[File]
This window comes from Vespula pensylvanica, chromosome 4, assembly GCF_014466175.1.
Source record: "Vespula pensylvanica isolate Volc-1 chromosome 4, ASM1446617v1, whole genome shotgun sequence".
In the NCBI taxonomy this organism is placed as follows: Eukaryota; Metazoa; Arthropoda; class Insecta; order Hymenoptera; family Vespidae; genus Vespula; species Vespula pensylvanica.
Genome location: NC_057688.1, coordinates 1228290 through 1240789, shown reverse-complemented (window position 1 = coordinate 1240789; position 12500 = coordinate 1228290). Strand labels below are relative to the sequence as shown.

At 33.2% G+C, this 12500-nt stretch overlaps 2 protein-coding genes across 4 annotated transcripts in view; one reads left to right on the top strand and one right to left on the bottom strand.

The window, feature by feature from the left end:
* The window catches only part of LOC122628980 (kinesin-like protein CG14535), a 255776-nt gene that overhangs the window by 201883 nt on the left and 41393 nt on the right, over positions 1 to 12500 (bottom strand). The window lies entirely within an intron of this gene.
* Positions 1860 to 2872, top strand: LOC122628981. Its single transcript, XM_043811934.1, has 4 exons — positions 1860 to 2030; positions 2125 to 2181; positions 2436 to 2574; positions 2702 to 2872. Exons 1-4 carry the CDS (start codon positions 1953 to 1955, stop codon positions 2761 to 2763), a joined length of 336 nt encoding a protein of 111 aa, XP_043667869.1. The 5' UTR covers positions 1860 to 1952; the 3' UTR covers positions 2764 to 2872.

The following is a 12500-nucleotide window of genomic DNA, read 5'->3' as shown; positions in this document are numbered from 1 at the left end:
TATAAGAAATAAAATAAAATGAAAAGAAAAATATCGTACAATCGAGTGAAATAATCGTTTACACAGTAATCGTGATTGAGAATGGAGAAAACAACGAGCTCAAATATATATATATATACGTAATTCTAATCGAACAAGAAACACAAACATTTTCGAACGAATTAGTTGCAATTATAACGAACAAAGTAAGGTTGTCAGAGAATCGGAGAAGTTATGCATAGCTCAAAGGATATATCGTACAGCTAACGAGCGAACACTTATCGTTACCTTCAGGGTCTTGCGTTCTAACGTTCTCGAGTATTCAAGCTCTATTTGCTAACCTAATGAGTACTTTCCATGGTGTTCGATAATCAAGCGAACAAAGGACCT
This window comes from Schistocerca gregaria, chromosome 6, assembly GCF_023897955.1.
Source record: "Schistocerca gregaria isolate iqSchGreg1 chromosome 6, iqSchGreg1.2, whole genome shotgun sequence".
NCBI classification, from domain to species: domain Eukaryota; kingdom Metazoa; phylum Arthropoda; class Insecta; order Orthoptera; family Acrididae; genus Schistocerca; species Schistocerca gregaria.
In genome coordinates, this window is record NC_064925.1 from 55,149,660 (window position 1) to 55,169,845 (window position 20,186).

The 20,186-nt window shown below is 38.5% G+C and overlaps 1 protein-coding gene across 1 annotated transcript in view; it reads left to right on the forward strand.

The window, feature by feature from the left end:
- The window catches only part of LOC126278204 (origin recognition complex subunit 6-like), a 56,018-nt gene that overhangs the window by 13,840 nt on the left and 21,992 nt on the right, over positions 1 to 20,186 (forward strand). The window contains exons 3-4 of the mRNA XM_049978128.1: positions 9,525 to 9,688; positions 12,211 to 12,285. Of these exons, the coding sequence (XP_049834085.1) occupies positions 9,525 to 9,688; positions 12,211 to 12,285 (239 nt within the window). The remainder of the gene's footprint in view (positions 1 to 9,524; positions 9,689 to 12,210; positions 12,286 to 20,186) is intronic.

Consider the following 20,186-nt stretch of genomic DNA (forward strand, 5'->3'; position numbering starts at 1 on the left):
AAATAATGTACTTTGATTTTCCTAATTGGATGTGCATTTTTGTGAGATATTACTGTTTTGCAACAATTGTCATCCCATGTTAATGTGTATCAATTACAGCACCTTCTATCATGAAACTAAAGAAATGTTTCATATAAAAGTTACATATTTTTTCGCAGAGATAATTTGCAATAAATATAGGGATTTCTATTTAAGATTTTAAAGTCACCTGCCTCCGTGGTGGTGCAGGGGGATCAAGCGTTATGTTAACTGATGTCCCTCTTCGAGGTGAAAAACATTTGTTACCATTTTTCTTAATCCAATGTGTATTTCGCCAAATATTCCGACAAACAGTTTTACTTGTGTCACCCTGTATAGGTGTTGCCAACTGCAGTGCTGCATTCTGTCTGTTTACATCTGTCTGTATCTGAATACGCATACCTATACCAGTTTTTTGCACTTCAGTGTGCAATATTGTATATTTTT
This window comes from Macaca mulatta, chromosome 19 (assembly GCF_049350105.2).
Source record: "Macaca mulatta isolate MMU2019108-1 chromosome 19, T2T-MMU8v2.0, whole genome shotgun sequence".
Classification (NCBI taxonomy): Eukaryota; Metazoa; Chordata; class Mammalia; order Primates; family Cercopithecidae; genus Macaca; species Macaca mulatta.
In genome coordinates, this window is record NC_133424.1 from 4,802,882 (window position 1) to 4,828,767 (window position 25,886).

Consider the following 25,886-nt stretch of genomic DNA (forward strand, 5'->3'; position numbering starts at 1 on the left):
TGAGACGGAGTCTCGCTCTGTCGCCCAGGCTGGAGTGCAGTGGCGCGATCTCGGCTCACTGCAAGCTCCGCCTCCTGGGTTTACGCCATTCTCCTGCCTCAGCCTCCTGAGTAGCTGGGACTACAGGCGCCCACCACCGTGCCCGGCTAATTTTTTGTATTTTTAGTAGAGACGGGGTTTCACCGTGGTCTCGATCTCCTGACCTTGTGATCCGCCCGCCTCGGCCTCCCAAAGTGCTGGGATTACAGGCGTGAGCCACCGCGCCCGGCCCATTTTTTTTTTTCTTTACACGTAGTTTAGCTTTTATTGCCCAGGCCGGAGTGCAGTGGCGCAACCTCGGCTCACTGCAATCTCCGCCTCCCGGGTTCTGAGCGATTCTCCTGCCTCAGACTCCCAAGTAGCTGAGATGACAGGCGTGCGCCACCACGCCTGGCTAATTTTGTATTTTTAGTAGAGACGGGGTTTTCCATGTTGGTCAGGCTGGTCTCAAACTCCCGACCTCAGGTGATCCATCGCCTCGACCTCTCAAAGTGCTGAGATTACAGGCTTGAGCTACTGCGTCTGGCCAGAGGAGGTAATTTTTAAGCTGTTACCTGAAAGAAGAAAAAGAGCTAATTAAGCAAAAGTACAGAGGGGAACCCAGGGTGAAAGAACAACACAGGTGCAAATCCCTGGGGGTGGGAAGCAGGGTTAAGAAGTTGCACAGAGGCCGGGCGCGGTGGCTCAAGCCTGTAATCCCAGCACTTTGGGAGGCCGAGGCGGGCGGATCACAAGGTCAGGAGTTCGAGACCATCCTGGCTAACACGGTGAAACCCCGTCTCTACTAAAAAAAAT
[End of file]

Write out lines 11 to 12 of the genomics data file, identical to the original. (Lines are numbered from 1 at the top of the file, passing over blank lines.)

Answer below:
This window comes from Schistocerca gregaria, chromosome 6, assembly GCF_023897955.1.
Source record: "Schistocerca gregaria isolate iqSchGreg1 chromosome 6, iqSchGreg1.2, whole genome shotgun sequence".